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lives in a perpetual warfare. Here an enemy encounters; there a rival supplants him. The ingratitude of a friend stings him this hour ; and the pride of a superior wounds him the next. In vain he flies for relief to trifling amusements. These

These may afford a temporary opiate to care; but they communicate no strength to the mind.

On the contrary, they leave it more soft and defenceless, when molestations and injuries renew their attack.

Let him who wishes for an effectual cure to all the wounds which the world can inflict, retire from intercourse with men to intercourse with God. When he enters into his closet, and shuts the door, let him shut out, at the same time, all intrusion of worldly care ; and dwell among objects divine and immortal. Those fair prospects of order and peace shall there open to his view, which form the most perfect contrast to the confusion and misery of this earth. The celestial inhabitants quarrel not; among them there is neither ingratitude, nor envy, nor tumult: Men may harass one another; but in the kingdom of God, concord and tranquillity reign for ever.-From such objects there beams, upon the mind of the pious man, a pure and enlivening light; there is diffused

over his heart a holy calm.

His agitated spirit re-assumes its firmness, and regains its peace. The world sinks in its importance; and the load of mortality and misery loses almost all its weight. The green pastures open, and the still waters flow around him, beside which the Shepherd of Israel guides his flock. The disturbances and alarms, so formidable to those who are engaged in the tumults of the world, seem to him only like thunder rolling afar off ; like the noise of distant waters, whose sound he hears, whose course he traces, but whose waves touch him not. As religious retirement is thus evidently conducive to our happiness in this life, so,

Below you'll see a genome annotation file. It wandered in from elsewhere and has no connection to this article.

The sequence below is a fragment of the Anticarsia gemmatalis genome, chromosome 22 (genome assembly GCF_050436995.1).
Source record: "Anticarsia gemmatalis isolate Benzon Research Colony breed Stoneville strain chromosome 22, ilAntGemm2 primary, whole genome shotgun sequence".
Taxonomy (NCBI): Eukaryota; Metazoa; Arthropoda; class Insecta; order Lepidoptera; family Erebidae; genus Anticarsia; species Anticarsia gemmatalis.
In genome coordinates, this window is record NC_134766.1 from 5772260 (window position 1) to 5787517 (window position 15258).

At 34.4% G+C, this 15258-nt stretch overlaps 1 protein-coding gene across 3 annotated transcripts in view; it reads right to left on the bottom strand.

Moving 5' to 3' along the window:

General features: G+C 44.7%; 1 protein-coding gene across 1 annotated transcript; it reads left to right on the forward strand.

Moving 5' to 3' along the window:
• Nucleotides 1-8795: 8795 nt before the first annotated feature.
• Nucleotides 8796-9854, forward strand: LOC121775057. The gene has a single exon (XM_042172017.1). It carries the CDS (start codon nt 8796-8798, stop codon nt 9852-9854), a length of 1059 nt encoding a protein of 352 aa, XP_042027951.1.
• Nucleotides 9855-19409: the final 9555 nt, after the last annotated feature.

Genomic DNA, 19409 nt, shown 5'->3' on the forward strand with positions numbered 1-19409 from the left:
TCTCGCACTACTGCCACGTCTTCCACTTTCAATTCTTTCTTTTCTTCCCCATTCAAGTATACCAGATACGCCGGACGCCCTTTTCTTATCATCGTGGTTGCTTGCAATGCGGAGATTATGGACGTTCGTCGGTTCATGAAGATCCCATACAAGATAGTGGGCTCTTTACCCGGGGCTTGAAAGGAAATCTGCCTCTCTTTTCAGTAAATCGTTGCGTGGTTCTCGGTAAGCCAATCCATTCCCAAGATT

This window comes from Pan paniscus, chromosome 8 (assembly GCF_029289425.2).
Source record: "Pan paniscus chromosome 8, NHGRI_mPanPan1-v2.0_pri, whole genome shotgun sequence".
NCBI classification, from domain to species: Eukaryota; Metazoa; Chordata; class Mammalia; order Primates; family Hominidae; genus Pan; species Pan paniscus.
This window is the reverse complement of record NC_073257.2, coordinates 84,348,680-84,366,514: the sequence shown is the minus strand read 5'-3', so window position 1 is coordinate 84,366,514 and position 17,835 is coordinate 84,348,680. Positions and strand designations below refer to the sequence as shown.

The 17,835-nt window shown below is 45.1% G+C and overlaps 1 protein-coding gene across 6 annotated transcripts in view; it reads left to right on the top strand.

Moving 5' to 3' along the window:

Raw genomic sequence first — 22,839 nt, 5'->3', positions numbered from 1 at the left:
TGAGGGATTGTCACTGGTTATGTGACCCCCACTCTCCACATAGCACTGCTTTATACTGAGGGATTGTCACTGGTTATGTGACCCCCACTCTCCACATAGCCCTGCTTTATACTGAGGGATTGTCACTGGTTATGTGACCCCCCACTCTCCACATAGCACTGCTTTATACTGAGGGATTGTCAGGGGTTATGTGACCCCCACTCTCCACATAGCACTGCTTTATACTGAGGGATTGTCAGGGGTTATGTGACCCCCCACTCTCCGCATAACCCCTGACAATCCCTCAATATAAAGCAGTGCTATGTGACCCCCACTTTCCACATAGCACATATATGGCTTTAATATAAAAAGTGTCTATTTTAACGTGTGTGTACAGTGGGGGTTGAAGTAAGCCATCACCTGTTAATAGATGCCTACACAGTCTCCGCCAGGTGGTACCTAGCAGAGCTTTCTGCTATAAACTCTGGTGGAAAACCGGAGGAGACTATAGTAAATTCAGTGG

In the second place, it is absolutely necessary, in order to prepare us for the life to

He who lives always in public, can. not live to his own soul. The world lieth in wickedness ; and with good reason the Christian is exhorted, not to be conform to it, but transformed by the renewing of his mind. Our conversation and intercourse with the world is, in several respects, an education for vice. From our earliest youth, we are accustomed to hear riches and honour extolled as the chief possessions of man ; and proposed to us, as the principal aim of our future pursuits.




and of the Spirit of sanctification and comfort; these are objects in the pursuit of which there is no room for hesitation and distrust, nor any ground for the question in my Text, Who knoweth what is good for man? Had Providence spread an equal obscurity over happiness of every kind, we might have had some reason to complain of the vanity of our condition. But we are not left to so hard a fate. The son of God hath descended from heaven to be the Light of the world. He hath removed that veil which covered true bliss from the search of wandering mortals, and hath taught them the